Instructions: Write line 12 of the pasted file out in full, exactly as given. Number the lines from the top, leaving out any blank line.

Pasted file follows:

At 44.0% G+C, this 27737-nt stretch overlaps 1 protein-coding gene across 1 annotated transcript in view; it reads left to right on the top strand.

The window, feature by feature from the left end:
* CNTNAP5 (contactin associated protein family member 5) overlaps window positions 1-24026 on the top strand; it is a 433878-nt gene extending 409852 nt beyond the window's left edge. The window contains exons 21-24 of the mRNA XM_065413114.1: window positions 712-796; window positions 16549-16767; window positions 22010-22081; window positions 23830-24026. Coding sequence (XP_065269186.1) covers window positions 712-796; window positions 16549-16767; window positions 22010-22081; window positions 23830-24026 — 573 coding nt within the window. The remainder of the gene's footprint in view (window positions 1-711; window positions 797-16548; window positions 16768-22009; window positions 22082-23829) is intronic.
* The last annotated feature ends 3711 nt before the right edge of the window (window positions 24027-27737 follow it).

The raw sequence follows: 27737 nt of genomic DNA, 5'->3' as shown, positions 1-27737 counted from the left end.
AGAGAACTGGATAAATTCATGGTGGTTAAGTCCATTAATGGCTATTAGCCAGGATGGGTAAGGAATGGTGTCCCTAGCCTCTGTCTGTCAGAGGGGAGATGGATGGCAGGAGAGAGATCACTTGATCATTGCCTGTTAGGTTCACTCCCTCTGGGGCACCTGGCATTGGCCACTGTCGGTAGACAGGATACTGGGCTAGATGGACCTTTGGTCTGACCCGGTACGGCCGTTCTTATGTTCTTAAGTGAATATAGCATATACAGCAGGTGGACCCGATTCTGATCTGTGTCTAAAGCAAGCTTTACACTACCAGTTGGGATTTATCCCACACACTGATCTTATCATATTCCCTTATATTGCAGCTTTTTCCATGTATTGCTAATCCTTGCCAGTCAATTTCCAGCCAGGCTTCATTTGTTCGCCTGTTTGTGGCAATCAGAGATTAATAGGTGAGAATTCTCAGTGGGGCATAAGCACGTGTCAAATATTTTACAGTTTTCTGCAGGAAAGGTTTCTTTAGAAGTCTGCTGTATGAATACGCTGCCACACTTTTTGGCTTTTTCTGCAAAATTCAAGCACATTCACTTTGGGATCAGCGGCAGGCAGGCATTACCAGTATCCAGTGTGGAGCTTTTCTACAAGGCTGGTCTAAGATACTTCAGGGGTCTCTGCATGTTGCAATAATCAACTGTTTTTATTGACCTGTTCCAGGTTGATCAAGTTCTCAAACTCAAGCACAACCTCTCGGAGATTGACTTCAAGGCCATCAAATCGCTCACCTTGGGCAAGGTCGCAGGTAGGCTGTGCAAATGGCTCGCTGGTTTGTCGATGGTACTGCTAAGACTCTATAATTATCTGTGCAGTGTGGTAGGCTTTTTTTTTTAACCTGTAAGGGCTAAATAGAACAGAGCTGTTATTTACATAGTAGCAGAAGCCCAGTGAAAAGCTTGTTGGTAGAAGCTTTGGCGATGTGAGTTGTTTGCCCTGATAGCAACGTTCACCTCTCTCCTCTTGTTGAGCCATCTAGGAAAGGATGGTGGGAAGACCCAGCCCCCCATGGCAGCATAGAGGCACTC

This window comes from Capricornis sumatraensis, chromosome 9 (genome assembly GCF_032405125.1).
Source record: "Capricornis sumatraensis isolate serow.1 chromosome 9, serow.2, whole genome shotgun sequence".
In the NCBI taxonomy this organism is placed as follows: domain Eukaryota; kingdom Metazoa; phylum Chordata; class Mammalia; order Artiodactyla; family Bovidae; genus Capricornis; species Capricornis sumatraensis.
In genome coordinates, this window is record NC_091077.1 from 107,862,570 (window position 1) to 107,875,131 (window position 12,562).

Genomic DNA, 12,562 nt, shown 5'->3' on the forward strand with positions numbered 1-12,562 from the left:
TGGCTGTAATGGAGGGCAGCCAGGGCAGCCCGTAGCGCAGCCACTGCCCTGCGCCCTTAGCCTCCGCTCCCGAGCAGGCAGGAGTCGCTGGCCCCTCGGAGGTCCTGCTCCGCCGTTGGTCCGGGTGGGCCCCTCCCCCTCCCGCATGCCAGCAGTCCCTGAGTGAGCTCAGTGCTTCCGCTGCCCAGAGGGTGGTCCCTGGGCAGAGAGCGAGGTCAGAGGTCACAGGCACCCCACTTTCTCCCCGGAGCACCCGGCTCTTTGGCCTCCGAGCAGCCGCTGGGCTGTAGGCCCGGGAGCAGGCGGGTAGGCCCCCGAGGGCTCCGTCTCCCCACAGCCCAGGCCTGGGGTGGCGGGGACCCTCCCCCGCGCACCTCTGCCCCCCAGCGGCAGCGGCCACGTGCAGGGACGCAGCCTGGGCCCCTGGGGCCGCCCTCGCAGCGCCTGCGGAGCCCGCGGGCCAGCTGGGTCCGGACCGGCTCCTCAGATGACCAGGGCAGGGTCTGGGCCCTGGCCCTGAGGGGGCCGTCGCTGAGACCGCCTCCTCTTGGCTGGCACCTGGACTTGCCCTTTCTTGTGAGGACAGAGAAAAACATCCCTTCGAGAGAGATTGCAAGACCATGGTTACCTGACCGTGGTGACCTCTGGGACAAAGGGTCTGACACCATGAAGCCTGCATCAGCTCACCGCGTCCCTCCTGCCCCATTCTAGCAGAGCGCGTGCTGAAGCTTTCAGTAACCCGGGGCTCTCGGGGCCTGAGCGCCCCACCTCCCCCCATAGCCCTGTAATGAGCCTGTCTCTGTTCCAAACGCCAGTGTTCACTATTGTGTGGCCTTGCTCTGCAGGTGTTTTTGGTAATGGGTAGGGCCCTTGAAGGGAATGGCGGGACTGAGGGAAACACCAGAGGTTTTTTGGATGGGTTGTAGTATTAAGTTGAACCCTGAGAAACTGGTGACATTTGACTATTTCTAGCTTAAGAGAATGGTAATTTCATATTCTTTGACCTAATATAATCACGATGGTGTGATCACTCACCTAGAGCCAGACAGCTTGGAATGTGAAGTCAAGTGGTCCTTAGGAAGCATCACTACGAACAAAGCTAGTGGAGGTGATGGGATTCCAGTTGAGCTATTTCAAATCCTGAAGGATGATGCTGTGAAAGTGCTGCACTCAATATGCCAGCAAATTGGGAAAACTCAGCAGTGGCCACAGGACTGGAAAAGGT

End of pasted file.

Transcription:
TGGCTGTAATGGAGGGCAGCCAGGGCAGCCCGTAGCGCAGCCACTGCCCTGCGCCCTTAGCCTCCGCTCCCGAGCAGGCAGGAGTCGCTGGCCCCTCGGAGGTCCTGCTCCGCCGTTGGTCCGGGTGGGCCCCTCCCCCTCCCGCATGCCAGCAGTCCCTGAGTGAGCTCAGTGCTTCCGCTGCCCAGAGGGTGGTCCCTGGGCAGAGAGCGAGGTCAGAGGTCACAGGCACCCCACTTTCTCCCCGGAGCACCCGGCTCTTTGGCCTCCGAGCAGCCGCTGGGCTGTAGGCCCGGGAGCAGGCGGGTAGGCCCCCGAGGGCTCCGTCTCCCCACAGCCCAGGCCTGGGGTGGCGGGGACCCTCCCCCGCGCACCTCTGCCCCCCAGCGGCAGCGGCCACGTGCAGGGACGCAGCCTGGGCCCCTGGGGCCGCCCTCGCAGCGCCTGCGGAGCCCGCGGGCCAGCTGGGTCCGGACCGGCTCCTCAGATGACCAGGGCAGGGTCTGGGCCCTGGCCCTGAGGGGGCCGTCGCTGAGACCGCCTCCTCTTGGCTGGCACCTGGACTTGCCCTTTCTTGTGAGGACAGAGAAAAACATCCCTTCGAGAGAGATTGCAAGACCATGGTTACCTGACCGTGGTGACCTCTGGGACAAAGGGTCTGACACCATGAAGCCTGCATCAGCTCACCGCGTCCCTCCTGCCCCATTCTAGCAGAGCGCGTGCTGAAGCTTTCAGTAACCCGGGGCTCTCGGGGCCTGAGCGCCCCACCTCCCCCCATAGCCCTGTAATGAGCCTGTCTCTGTTCCAAACGCCAGTGTTCACTATTGTGTGGCCTTGCTCTGCAGGTGTTTTTGGTAATGGGTAGGGCCCTTGAAGGGAATGGCGGGACTGAGGGAAACACCAGAGGTTTTTTGGATGGGTTGTAGTATTAAGTTGAACCCTGAGAAACTGGTGACATTTGACTATTTCTAGCTTAAGAGAATGGTAATTTCATATTCTTTGACCTAATATAATCACGATGGTGTGATCACTCACCTAGAGCCAGACAGCTTGGAATGTGAAGTCAAGTGGTCCTTAGGAAGCATCACTACGAACAAAGCTAGTGGAGGTGATGGGATTCCAGTTGAGCTATTTCAAATCCTGAAGGATGATGCTGTGAAAGTGCTGCACTCAATATGCCAGCAAATTGGGAAAACTCAGCAGTGGCCACAGGACTGGAAAAGGT